“‘WHITE SUPREMACY. The idea (ideology) that white people and the ideas, thoughts, beliefs, and actions of white people are superior to BIPOC communities and people and their ideas, thoughts, beliefs, and actions. While most people associate white supremacy with extremist groups like the Ku Klux Klan and the neo-Nazis, white supremacy is ever present in our institutional and cultural assumptions that assign value, morality, goodness, and humanity to the white group while casting Black, Indigenous, and People of Color as worthless (worth less), immoral, bad, and inhuman and “undeserving.” Drawing from critical race theory, the term “white supremacy” also refers to a political or socio-economic system where white people enjoy structural advantage and rights that other racial and ethnic groups do not, both at a collective and an individual level. For more, go to the white supremacy culture page.’
“Why did the MVSD taxpayers have to pay for conferences on ‘Dismantling White Supremacy Culture’? This told me that we, the taxpayers, are paying for teachers to attend conferences and workshops, and in turn to teach about white privilege, white supremacy, etc. to the children of the MVSD.
“My question is, how does the school board and school justify, condone, and uphold what I feel is racist indoctrination, propaganda, and trash to our students in the MVSD? In my opinion, this whole Critical Race Theory is racist and full of despicable hate for one another.
“No wonder the test scores of students in reading, math, and science are low, if the school district spends more time on SEL and on teaching of divisive concepts. There are many parents pulling their children from public schools. When are we going to sit down and have a real conversation and ascertain what the real problems are, and fix those problems rather than just turning our heads the other way and ignoring the subject?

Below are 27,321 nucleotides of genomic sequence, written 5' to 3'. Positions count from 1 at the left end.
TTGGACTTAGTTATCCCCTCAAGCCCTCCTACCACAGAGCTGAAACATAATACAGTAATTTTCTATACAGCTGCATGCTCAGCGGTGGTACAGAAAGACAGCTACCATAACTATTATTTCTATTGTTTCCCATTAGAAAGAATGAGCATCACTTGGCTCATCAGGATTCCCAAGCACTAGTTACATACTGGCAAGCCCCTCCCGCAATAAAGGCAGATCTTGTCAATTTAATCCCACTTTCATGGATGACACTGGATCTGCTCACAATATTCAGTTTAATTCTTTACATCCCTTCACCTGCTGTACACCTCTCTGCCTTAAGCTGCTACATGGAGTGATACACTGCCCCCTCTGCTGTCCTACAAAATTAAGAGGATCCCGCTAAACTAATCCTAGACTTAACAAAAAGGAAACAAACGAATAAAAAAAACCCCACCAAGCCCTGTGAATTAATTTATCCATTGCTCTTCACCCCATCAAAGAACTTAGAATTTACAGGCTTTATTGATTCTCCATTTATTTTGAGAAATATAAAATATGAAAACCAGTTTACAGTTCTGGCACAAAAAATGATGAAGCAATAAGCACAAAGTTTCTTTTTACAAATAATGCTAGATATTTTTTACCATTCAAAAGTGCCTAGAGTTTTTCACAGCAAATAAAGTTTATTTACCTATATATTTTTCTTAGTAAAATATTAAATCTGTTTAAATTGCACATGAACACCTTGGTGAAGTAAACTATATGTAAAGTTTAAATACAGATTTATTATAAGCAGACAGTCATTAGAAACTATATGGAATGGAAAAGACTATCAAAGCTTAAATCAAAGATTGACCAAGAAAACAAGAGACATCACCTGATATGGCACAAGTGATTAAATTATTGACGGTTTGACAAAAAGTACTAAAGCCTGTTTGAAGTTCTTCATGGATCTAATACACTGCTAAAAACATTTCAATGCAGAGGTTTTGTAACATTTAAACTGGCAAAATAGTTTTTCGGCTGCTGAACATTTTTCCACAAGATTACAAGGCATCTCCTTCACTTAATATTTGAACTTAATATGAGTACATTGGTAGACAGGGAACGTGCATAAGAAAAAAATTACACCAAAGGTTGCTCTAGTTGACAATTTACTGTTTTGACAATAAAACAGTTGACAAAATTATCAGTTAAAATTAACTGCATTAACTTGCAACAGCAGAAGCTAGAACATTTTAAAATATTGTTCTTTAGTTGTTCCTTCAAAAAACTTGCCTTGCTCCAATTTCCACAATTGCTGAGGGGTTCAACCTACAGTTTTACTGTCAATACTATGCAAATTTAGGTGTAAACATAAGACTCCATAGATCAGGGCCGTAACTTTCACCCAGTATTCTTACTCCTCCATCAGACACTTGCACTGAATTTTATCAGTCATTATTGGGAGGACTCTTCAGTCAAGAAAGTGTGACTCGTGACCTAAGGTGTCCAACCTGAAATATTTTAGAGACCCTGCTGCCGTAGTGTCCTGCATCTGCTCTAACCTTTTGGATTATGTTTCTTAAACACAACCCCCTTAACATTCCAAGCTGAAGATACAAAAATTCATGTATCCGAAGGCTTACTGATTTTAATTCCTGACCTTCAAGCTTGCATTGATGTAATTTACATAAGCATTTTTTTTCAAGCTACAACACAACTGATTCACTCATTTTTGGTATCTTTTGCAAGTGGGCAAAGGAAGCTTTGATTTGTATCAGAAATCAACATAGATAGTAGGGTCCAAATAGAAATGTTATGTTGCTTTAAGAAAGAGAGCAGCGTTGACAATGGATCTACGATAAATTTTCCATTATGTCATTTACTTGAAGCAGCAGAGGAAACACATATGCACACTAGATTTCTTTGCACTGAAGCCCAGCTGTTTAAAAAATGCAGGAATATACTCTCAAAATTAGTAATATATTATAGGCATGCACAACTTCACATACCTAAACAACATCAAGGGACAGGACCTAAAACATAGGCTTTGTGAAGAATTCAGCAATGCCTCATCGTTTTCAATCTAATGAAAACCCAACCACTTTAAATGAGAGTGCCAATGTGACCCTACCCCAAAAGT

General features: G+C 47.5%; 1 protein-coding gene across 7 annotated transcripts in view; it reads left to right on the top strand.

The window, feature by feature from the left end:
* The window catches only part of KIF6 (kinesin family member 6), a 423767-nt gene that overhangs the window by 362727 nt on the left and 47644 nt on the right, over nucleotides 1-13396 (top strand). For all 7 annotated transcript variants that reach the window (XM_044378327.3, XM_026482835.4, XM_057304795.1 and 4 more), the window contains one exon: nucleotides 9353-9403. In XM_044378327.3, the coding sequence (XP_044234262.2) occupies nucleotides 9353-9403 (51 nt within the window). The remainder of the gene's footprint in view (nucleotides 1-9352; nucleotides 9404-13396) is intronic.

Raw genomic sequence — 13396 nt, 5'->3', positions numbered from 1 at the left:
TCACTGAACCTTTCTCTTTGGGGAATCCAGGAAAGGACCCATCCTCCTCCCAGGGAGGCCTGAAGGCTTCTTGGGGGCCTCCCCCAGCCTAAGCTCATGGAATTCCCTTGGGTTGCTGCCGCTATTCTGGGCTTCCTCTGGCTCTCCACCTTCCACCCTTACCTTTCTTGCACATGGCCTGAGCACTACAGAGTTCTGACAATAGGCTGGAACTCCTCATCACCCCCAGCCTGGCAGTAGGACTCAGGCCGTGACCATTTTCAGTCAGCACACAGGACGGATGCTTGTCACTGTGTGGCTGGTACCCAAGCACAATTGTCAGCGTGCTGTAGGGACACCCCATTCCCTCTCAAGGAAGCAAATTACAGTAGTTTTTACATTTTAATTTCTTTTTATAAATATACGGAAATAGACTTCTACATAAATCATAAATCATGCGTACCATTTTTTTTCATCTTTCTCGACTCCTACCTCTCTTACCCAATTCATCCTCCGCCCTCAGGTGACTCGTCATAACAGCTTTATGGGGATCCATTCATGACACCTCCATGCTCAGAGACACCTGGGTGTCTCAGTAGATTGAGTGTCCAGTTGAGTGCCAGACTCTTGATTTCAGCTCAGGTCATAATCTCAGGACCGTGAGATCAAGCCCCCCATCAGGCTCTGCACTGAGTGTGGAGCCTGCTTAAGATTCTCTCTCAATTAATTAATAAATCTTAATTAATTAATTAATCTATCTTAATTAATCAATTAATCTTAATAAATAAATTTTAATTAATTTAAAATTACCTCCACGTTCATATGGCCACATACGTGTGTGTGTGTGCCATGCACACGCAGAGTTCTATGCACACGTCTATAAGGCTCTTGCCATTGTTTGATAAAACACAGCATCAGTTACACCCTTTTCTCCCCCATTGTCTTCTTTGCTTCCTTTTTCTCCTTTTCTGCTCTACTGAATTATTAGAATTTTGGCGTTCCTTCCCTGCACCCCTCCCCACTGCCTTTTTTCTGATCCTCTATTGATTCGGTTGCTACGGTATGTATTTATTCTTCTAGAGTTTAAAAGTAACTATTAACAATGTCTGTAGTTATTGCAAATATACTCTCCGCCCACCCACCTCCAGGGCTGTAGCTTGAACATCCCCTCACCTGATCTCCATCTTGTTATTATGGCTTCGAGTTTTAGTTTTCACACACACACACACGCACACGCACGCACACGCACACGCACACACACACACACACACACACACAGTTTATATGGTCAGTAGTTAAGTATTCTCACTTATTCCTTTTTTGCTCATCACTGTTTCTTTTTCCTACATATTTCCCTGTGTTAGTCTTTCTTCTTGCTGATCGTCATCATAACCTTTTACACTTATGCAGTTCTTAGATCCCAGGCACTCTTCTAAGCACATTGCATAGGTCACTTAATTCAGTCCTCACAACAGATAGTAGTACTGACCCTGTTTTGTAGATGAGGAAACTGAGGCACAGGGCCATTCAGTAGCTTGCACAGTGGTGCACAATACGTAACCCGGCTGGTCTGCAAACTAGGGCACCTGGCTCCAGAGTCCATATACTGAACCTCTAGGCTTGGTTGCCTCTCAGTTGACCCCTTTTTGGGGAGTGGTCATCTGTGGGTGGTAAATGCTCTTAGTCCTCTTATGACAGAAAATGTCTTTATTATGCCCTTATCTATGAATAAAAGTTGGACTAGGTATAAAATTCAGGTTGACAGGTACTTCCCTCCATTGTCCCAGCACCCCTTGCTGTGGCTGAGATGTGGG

“At this time I am submitting a Right to Know request under RSA 91-A asking for information regarding the revision curriculum conferences and workshops, books purchased by the school district, and classes taught.
“I am requesting that my comment tonight and Right to Know request all be added as a matter of record.”
In this statement I said, “There are many parents pulling their children from public schools.” Please let me add that many parents are finding alternatives to public schools, for example home schooling, charter, or private schools. I personally know some of these parents.
According to the Department of Education data, total school enrollment preschool through 12th grade was 181,339 and in 2019 enrollment had fallen to 176,170. This is 15,169 fewer students in our public schools, which makes me question what is happening in our public schools?